Rhode Island Breaks the Tape on Offshore Wind, but Where’s New Jersey?

The first offshore wind turbines are generating power for the Ocean State, while the Garden State has yet to deliver needed finance mechanisms

cable at sea
The push to build an offshore wind industry reached a couple of milestones this past week, with the first turbines producing electricity off the coast of Rhode Island and a new lease off Long Island sold by the federal government.

The actions are the latest by the Obama administration to promote offshore wind as an alternative and cleaner source of energy, one that is well-established in Europe but nonexistent until this past week — when the nation’s first offshore wind farm began operating off Block Island.

Environmentalists in New Jersey, who lobbied, mostly unsuccessfully, to develop the renewable energy off the state’s coastline, lauded the progress. Their goal, however, is years away from being reached, even though the state was in the forefront when it came to passing legislation to promote the industry six years ago.

“It’s great news for offshore wind,’’ said Doug O’Malley, director of Environment New Jersey, referring to the opening of the Block Island wind farm, a 30-megawatt facility three miles off the island by Deepwater Wind, a company once interested in building off the Jersey coast.

“There is a bittersweet feeling because New Jersey should have been the first state with offshore wind,’’ O’Malley said.

The disappointment in falling behind other states is rooted, in part, in the administration. Gov. Chris Christie touted the benefits of offshore wind when he signed legislation establishing a framework for luring the sector here. But since then, the administration has cooled on the technology, describing it as too costly to utility customers, who would help subsidize the offshore wind farms.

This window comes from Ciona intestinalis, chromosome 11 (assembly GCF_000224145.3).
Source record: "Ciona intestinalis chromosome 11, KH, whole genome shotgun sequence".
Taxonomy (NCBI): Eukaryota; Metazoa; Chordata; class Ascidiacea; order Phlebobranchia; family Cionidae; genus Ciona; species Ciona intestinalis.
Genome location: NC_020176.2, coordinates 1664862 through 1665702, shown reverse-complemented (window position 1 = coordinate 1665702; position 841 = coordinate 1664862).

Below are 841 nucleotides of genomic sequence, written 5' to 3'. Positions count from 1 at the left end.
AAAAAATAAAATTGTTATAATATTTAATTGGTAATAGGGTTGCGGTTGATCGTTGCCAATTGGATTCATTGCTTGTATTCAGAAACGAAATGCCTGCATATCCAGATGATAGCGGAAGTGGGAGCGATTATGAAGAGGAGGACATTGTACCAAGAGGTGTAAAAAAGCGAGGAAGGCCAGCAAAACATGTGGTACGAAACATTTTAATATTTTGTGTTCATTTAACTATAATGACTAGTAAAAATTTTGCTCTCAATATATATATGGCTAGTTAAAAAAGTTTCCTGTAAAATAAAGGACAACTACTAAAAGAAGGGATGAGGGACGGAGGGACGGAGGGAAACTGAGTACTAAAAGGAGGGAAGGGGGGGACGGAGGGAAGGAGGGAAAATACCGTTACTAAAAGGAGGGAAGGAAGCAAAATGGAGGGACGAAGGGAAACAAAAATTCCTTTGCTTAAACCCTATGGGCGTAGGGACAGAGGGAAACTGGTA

The result is that the state has never developed the financing mechanism offshore wind developers say is crucial to convincing Wall Street to invest in the technology. Clean-energy advocates now concede any progress in moving forward on offshore wind likely will depend on a new governor, to be elected next November.

The Bureau of Ocean Energy Management already has auctioned off more than 300,000 acres along the Jersey coast, awarding leases to two successful bidders, U.S. Wind, Inc., and DONG Energy. The two companies are in the midst of site assessment studies, which not may be completed until March 2018.

Without the necessary financing rules, however, not much may happen, according to environmentalists. “By the time, the financing rules and permits are in place, it may be another three to four years after the next governor before we see offshore wind,’’ said Jeff Tittel, director of the New Jersey chapter of the Sierra Club.

The sector faces other uncertainties, with a new administration taking control in Washington under President-elect Donald Trump, an avid proponent of fossil fuel development. Whether he reverses his predecessor’s push for offshore wind remains to be seen.

“The Trump administration clearly is going to push fossil fuels, but it will be hard to bottle up offshore wind for four years,’’ predicted O’Malley.

On Friday, the federal government announced the provisional winner of an auction of 79,350 acres about 12 miles from Jones Beach on Long Island. The winning bidder was Statoil Wind US LLC, with a proposal of more than $42.5 million.